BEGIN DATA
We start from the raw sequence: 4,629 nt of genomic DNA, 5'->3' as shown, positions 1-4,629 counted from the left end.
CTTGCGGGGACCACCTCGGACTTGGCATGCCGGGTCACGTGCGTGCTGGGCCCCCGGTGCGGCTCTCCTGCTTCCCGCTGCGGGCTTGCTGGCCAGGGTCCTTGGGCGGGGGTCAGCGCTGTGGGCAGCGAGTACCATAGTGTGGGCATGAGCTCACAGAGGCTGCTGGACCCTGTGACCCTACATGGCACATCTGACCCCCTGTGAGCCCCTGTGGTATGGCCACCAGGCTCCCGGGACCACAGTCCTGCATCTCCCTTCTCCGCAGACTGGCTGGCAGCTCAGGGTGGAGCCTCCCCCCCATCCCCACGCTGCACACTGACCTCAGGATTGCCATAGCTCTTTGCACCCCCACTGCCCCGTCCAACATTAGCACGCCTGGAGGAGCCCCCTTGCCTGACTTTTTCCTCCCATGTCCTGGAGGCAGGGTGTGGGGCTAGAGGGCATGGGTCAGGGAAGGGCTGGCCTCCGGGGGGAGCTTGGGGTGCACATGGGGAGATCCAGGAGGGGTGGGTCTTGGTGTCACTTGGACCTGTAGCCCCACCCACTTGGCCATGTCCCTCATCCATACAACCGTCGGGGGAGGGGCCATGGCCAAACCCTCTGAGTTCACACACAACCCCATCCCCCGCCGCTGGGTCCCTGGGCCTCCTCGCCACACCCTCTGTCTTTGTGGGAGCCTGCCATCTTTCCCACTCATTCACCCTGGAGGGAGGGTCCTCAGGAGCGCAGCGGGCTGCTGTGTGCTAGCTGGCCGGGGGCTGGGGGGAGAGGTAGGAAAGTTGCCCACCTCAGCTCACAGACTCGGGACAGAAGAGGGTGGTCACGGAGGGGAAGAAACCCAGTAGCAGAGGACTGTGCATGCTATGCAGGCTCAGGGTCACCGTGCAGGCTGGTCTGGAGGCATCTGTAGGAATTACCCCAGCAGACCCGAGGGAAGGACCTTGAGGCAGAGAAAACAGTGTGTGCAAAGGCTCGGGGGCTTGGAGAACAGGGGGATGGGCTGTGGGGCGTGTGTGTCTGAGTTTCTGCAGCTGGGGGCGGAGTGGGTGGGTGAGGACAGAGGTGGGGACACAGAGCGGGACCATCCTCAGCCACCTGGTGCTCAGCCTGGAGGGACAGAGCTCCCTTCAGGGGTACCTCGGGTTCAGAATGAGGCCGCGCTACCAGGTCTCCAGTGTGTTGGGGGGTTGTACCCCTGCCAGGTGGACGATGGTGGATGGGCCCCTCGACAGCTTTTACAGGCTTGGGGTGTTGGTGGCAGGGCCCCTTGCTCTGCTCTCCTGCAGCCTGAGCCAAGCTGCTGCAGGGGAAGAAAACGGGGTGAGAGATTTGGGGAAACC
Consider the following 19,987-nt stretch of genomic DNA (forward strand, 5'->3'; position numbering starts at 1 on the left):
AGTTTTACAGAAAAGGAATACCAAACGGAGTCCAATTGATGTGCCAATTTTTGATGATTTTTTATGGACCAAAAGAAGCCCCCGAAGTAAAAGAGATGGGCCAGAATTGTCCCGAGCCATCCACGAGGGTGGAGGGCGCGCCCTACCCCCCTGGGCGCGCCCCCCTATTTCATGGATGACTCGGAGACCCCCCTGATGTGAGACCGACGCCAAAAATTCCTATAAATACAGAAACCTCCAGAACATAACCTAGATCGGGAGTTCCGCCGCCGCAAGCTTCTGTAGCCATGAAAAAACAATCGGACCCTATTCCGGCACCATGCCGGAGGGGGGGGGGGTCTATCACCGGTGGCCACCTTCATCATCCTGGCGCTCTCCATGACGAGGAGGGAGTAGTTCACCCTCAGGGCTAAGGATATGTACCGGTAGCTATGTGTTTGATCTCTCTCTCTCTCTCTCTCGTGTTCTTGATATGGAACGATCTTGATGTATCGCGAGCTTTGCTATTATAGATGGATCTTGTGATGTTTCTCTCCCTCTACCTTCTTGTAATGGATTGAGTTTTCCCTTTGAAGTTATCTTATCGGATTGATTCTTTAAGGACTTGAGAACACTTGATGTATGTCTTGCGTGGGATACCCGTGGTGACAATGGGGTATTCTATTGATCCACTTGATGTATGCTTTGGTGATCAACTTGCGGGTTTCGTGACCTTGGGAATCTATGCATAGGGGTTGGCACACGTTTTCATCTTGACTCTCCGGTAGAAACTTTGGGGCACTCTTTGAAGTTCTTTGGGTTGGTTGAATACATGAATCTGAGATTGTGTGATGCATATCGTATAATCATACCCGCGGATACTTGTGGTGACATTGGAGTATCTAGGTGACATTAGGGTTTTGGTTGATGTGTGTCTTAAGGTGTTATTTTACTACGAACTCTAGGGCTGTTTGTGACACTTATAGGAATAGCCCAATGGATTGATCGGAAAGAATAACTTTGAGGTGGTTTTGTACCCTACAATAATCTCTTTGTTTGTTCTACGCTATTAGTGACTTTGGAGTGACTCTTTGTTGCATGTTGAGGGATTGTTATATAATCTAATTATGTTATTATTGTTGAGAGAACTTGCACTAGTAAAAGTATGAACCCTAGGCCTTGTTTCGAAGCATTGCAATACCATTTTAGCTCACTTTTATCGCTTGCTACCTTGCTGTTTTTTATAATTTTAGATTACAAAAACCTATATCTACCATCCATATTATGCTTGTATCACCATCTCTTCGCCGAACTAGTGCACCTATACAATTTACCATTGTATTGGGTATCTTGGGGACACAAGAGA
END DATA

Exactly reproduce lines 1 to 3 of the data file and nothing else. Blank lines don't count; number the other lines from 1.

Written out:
We start from the raw sequence: 4,629 nt of genomic DNA, 5'->3' as shown, positions 1-4,629 counted from the left end.
CTTGCGGGGACCACCTCGGACTTGGCATGCCGGGTCACGTGCGTGCTGGGCCCCCGGTGCGGCTCTCCTGCTTCCCGCTGCGGGCTTGCTGGCCAGGGTCCTTGGGCGGGGGTCAGCGCTGTGGGCAGCGAGTACCATAGTGTGGGCATGAGCTCACAGAGGCTGCTGGACCCTGTGACCCTACATGGCACATCTGACCCCCTGTGAGCCCCTGTGGTATGGCCACCAGGCTCCCGGGACCACAGTCCTGCATCTCCCTTCTCCGCAGACTGGCTGGCAGCTCAGGGTGGAGCCTCCCCCCCATCCCCACGCTGCACACTGACCTCAGGATTGCCATAGCTCTTTGCACCCCCACTGCCCCGTCCAACATTAGCACGCCTGGAGGAGCCCCCTTGCCTGACTTTTTCCTCCCATGTCCTGGAGGCAGGGTGTGGGGCTAGAGGGCATGGGTCAGGGAAGGGCTGGCCTCCGGGGGGAGCTTGGGGTGCACATGGGGAGATCCAGGAGGGGTGGGTCTTGGTGTCACTTGGACCTGTAGCCCCACCCACTTGGCCATGTCCCTCATCCATACAACCGTCGGGGGAGGGGCCATGGCCAAACCCTCTGAGTTCACACACAACCCCATCCCCCGCCGCTGGGTCCCTGGGCCTCCTCGCCACACCCTCTGTCTTTGTGGGAGCCTGCCATCTTTCCCACTCATTCACCCTGGAGGGAGGGTCCTCAGGAGCGCAGCGGGCTGCTGTGTGCTAGCTGGCCGGGGGCTGGGGGGAGAGGTAGGAAAGTTGCCCACCTCAGCTCACAGACTCGGGACAGAAGAGGGTGGTCACGGAGGGGAAGAAACCCAGTAGCAGAGGACTGTGCATGCTATGCAGGCTCAGGGTCACCGTGCAGGCTGGTCTGGAGGCATCTGTAGGAATTACCCCAGCAGACCCGAGGGAAGGACCTTGAGGCAGAGAAAACAGTGTGTGCAAAGGCTCGGGGGCTTGGAGAACAGGGGGATGGGCTGTGGGGCGTGTGTGTCTGAGTTTCTGCAGCTGGGGGCGGAGTGGGTGGGTGAGGACAGAGGTGGGGACACAGAGCGGGACCATCCTCAGCCACCTGGTGCTCAGCCTGGAGGGACAGAGCTCCCTTCAGGGGTACCTCGGGTTCAGAATGAGGCCGCGCTACCAGGTCTCCAGTGTGTTGGGGGGTTGTACCCCTGCCAGGTGGACGATGGTGGATGGGCCCCTCGACAGCTTTTACAGGCTTGGGGTGTTGGTGGCAGGGCCCCTTGCTCTGCTCTCCTGCAGCCTGAGCCAAGCTGCTGCAGGGGAAGAAAACGGGGTGAGAGATTTGGGGAAACC
Consider the following 19,987-nt stretch of genomic DNA (forward strand, 5'->3'; position numbering starts at 1 on the left):